By Lilian Schaer for LRIC
The phase-out of incandescent lighting has shone a spotlight on the need for research into the welfare and behavioural impacts of LED lighting on poultry.
By Lilian Schaer for LRIC
Although research into the effects of LED lighting for poultry is ongoing, data often appears inconsistent. In addition, experts have focused less on behavioural and welfare aspects as compared to production.
Enter global poultry barn lighting specialist Dr. Karen Schwean-Lardner, assistant professor in poultry management and welfare at the University of Saskatchewan’s department of animal and poultry science. Schwean-Lardner works with turkeys, broilers and laying hens, and often applys a multi-dimentional approach to her research, using production, behaviour and physiological indicators to examine how various management practices impact both the welfare and productivity of birds. Schwean-Lardner and her research team recently completed an extensive research study into how lighting impacts poultry and poultry production, including the effects of day-length on melatonin production.
She has also launched a research project to determine what effects LED lighting has on the mobility, behaviour and physiological welfare of broilers by measuring the impact of the various wavelengths of barn lighting.
And she has an unlikely partner. A&W, the fast food chain that has raised the ire of many Canadian beef, pork and poultry farmers with its “no hormones, no antibiotics” marketing campaigns, approached the University of Saskatchewan last year with $45,000 in funding for expanded data collection in Schwean-Lardner’s project. A Natural Sciences and Engineering Research Council (NSERC) Discovery Grant and global breeding company Aviagen are also supporting her work.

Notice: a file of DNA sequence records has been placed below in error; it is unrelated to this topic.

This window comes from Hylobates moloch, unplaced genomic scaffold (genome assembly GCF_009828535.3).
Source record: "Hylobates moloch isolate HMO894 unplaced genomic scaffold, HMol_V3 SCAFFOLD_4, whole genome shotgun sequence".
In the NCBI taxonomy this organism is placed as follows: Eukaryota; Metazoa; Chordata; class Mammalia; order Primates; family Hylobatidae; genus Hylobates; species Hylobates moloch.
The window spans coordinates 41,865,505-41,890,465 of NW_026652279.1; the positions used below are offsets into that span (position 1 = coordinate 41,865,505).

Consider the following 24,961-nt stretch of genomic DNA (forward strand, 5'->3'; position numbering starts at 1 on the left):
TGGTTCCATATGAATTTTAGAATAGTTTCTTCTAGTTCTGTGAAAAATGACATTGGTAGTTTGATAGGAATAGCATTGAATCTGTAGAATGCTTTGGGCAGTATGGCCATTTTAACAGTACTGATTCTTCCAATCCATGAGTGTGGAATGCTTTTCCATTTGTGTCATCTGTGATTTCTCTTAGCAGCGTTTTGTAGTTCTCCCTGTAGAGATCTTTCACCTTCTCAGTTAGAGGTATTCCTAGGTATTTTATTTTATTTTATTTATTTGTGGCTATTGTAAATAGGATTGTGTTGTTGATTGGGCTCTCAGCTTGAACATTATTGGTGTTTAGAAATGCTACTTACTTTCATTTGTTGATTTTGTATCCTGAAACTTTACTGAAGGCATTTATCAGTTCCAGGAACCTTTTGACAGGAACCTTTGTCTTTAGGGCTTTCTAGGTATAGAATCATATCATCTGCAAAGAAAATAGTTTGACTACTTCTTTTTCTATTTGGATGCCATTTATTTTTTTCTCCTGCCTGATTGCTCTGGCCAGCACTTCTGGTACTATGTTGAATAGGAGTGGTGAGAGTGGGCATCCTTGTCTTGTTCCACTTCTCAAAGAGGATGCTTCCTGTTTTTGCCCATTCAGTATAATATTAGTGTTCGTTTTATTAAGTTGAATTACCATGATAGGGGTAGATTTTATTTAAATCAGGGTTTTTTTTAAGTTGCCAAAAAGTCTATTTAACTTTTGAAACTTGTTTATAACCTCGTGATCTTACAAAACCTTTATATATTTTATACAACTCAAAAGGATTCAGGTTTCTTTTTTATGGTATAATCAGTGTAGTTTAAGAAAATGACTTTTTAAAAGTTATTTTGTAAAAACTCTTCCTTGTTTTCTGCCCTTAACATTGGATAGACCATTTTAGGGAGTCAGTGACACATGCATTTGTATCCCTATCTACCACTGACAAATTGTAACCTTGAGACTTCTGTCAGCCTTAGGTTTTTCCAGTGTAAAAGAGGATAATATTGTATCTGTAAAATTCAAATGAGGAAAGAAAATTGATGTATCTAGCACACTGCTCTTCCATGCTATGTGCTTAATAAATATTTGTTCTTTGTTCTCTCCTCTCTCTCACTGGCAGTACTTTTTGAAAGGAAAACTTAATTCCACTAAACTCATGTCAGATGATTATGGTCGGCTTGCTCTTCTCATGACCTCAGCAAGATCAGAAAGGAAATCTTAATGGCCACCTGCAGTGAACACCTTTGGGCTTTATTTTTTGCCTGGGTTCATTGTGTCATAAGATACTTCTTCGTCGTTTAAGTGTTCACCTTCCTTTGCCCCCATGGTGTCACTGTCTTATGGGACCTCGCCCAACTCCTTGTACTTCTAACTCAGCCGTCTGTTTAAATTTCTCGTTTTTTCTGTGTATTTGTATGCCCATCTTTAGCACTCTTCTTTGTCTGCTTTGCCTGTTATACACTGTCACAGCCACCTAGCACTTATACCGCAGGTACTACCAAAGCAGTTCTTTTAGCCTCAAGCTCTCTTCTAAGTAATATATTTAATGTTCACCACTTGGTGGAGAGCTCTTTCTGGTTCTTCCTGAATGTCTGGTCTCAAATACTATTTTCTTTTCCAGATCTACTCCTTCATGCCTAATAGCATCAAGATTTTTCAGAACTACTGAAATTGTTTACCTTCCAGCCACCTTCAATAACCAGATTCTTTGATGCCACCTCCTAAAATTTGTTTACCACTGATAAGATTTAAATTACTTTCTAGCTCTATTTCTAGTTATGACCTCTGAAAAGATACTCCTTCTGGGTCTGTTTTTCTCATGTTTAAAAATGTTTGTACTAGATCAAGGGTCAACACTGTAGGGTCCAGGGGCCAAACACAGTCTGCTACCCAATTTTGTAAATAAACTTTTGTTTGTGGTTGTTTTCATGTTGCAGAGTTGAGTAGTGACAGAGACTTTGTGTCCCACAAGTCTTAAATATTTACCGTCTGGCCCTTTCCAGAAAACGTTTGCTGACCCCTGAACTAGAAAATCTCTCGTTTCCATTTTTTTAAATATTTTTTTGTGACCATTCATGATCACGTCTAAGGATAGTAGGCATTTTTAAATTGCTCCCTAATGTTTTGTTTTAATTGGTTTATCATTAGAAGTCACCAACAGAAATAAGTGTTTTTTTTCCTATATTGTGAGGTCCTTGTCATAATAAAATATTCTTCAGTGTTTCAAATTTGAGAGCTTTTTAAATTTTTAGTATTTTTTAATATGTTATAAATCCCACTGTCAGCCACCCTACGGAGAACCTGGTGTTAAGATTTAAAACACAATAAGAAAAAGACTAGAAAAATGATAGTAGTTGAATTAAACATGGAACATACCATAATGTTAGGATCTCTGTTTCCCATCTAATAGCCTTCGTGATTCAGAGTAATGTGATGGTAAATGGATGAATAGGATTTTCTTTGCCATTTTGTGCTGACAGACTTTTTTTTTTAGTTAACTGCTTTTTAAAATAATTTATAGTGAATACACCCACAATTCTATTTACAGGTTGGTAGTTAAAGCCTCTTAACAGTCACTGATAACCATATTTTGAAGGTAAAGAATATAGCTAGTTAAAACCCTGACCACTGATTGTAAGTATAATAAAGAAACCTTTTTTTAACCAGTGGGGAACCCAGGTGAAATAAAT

“LED light is of interest because it is inexpensive to run for commercial farms,” Schwean-Lardner says. “We are not far into the project yet, but our goal is to try to see what changes occur in broiler chicken behaviour, production and welfare with different wavelengths of light.”
Schwean-Lardner and her team have completed one experiment to date, with at least three more to come. The preliminary work looked at bird behaviour to determine whether it was different depending on light colour; the next experiments will try to answer questions about why the behaviour is different and whether that impacts production, health and welfare of the birds.
“It’s still early on, but so far, we’ve noticed a reduction in fear in blue light environments compared to those using white or green lights,” she says. “It’s also a whole different experience for producers to work under blue light instead of white light too, for example.”
The three-year project was launched in fall 2017, and more definitive project results will be released and published within the next two years.
“I’ve done 40 to 50 lighting talks in last five years and producers always ask what colour and what type of light they should use,” she adds. “When it comes to poultry research, I prefer to look at everything – behaviour, production and welfare – so that if a producer or a processor asks me for more information, I have an answer.”
A&W’s funding has allowed Schwean-Lardner’s team to purchase equipment that they wouldn’t otherwise have been able to afford. Last year, the Saskatchewan government dealt the university a significant budget blow when it reduced funding to the institution by 5.6 per cent.
According to Schwean-Lardner, light meters from Europe that are specifically designed for poultry housing and measure light intensity the way birds see it have been extremely beneficial to the research.
Lilian Schaer is a freelance writer and editor and communications specialist with Agri-Food Project Services Ltd. in Guelph, Ont.